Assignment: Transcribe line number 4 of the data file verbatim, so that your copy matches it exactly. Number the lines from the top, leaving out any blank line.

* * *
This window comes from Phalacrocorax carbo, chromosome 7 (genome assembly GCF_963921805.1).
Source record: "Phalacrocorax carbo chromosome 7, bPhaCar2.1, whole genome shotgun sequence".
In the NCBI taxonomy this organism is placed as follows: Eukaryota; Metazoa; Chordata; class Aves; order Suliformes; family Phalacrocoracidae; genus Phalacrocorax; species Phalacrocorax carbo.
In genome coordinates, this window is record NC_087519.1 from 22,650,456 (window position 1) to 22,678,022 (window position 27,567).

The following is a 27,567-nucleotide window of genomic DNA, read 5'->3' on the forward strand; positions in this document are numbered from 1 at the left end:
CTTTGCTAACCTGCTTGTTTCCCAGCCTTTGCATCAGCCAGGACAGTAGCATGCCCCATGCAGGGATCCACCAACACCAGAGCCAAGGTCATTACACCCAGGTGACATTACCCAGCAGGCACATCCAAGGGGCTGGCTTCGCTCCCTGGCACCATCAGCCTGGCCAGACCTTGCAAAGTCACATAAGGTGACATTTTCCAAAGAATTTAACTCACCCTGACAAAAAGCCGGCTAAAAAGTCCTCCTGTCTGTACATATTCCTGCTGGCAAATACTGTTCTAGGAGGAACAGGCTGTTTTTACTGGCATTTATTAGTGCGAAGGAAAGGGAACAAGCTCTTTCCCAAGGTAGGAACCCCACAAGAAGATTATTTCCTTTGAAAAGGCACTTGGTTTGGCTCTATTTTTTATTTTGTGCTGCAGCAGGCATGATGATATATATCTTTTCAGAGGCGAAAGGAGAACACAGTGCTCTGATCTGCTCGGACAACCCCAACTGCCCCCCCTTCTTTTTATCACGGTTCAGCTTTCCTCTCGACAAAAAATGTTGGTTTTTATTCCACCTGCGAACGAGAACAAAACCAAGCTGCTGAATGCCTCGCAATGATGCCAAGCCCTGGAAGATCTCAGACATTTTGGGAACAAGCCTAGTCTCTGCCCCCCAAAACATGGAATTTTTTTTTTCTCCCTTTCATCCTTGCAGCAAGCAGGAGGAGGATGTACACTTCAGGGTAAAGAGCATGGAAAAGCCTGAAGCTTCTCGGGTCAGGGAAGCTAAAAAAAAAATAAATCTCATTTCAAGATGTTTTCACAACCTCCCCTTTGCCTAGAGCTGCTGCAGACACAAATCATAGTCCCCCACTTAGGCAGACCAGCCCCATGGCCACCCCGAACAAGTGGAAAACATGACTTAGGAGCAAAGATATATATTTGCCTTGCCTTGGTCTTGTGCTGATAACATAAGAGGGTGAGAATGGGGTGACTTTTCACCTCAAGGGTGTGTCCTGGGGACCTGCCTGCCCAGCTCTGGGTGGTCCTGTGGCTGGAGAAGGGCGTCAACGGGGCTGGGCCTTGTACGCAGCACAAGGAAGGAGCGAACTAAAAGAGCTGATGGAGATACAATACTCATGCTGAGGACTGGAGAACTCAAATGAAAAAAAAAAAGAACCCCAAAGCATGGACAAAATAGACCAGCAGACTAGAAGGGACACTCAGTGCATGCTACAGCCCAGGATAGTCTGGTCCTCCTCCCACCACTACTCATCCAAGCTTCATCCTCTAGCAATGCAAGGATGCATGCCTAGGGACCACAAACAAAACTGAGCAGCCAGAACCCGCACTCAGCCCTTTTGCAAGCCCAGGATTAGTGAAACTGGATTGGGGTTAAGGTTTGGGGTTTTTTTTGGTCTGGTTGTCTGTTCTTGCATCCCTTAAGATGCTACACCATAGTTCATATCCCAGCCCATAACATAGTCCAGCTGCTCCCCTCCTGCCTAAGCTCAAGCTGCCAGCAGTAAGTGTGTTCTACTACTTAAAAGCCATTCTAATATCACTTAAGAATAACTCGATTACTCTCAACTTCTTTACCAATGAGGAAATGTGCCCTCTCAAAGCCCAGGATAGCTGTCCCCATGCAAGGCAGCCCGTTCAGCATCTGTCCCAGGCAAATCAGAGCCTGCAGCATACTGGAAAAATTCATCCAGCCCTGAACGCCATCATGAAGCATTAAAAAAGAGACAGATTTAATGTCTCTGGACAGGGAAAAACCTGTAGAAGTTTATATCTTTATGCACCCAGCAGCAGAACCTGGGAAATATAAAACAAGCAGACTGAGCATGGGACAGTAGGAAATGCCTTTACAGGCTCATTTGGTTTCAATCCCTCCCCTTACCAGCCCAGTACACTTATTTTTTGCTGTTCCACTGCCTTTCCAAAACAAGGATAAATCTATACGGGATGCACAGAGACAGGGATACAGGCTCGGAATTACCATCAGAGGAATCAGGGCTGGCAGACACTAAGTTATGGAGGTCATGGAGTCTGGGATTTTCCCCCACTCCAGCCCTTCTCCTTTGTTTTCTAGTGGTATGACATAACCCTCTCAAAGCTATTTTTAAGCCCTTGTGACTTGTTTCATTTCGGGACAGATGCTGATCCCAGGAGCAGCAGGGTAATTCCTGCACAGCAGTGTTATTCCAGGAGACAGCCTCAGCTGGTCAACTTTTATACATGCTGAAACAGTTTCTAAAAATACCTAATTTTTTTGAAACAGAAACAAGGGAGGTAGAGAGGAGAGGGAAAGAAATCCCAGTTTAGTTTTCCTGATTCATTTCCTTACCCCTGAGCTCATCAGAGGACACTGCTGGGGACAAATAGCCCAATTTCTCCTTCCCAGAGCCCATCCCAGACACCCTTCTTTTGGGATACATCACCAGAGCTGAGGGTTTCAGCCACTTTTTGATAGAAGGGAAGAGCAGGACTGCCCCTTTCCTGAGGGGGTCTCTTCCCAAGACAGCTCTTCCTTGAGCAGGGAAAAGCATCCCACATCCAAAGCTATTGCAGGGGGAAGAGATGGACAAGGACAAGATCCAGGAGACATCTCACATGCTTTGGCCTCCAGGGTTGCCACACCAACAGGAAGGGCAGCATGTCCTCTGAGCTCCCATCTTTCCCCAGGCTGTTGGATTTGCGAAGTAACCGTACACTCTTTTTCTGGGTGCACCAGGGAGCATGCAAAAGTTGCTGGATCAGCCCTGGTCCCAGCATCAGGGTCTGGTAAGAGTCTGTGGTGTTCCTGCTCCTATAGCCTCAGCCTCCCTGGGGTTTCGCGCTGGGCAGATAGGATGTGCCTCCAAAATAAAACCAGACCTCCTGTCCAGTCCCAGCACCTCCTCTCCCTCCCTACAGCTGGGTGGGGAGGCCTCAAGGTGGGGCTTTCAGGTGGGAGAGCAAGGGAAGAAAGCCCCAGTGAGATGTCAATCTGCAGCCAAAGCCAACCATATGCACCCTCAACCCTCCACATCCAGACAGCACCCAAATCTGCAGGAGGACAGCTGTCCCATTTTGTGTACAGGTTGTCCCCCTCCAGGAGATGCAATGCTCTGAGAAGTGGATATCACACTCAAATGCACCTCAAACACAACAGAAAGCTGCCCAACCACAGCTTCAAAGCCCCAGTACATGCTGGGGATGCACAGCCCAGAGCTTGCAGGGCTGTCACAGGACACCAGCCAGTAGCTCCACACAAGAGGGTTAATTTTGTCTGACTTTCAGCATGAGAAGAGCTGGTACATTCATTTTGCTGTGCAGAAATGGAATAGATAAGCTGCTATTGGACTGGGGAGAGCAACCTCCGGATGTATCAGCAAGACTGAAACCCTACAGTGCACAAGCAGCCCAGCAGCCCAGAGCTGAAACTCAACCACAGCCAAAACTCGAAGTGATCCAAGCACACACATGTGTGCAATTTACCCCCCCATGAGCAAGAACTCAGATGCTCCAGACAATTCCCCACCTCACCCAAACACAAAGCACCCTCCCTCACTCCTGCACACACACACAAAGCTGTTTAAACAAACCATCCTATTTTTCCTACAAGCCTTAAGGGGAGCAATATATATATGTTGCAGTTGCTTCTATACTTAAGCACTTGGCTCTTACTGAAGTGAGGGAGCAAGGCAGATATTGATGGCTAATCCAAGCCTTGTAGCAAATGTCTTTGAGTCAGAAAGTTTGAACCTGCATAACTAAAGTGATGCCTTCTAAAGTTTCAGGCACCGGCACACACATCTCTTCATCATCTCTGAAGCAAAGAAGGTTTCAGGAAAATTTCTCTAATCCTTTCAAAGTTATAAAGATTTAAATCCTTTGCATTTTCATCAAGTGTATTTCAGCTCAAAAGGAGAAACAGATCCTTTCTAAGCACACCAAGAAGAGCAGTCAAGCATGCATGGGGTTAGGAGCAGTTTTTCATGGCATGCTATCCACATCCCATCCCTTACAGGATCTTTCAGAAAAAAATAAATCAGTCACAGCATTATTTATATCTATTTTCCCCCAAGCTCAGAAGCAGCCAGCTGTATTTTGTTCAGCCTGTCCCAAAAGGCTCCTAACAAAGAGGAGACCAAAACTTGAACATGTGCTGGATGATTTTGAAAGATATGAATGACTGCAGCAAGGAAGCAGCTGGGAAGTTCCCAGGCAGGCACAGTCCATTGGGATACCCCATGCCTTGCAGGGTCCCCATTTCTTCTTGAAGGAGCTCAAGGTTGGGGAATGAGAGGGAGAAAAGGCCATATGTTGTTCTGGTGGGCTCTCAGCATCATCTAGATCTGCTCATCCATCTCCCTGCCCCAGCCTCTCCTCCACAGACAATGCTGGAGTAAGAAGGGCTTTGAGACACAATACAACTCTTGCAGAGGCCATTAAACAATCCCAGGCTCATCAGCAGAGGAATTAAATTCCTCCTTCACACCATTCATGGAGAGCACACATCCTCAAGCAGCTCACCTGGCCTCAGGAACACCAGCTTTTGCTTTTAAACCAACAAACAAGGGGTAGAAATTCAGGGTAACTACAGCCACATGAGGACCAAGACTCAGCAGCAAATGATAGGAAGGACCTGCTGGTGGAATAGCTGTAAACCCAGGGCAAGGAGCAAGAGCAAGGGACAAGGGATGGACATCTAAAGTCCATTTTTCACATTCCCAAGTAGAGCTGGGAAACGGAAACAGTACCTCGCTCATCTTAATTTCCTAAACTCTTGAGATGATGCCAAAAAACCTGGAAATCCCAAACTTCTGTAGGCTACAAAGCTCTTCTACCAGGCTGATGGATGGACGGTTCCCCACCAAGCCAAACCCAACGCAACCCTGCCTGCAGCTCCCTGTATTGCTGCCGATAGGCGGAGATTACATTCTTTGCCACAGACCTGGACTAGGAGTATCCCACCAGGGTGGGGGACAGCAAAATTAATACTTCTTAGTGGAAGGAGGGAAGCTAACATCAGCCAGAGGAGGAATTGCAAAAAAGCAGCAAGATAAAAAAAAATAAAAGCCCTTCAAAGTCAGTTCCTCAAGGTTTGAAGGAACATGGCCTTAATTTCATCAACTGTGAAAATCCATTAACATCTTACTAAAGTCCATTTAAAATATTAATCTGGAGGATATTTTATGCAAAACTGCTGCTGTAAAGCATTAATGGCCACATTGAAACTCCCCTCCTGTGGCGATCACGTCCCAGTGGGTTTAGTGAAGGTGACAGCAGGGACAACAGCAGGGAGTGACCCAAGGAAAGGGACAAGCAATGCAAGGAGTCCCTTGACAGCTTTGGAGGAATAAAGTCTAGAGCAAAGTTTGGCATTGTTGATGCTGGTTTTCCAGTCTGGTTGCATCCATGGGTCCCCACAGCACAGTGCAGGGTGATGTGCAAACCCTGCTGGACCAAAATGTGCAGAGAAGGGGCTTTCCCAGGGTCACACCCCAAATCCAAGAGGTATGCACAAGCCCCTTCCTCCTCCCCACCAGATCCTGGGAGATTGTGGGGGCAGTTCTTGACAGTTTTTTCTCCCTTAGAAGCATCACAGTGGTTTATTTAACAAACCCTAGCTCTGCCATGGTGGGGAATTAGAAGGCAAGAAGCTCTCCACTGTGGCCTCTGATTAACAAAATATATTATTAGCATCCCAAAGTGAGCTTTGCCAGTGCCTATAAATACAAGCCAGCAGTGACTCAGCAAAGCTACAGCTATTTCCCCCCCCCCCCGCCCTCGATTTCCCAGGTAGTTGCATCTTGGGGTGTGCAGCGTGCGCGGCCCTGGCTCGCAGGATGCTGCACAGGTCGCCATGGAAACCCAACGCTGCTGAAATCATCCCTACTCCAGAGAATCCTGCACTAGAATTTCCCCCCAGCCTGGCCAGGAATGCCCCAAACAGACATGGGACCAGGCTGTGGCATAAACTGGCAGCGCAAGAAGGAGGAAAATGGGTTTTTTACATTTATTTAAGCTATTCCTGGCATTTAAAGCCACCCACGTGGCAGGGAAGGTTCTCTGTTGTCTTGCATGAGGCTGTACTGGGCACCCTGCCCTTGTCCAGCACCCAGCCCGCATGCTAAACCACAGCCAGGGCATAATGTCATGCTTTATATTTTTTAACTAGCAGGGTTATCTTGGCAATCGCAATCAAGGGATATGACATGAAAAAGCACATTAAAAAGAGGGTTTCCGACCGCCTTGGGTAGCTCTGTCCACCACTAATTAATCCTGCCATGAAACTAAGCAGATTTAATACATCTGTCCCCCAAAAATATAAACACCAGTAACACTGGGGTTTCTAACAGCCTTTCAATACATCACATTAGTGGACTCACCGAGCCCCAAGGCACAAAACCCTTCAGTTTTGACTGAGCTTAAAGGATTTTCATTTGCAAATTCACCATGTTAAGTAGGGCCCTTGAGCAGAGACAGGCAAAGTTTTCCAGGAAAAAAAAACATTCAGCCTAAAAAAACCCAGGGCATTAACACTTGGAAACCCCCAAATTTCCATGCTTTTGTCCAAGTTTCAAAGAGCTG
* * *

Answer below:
In genome coordinates, this window is record NC_087519.1 from 22,650,456 (window position 1) to 22,678,022 (window position 27,567).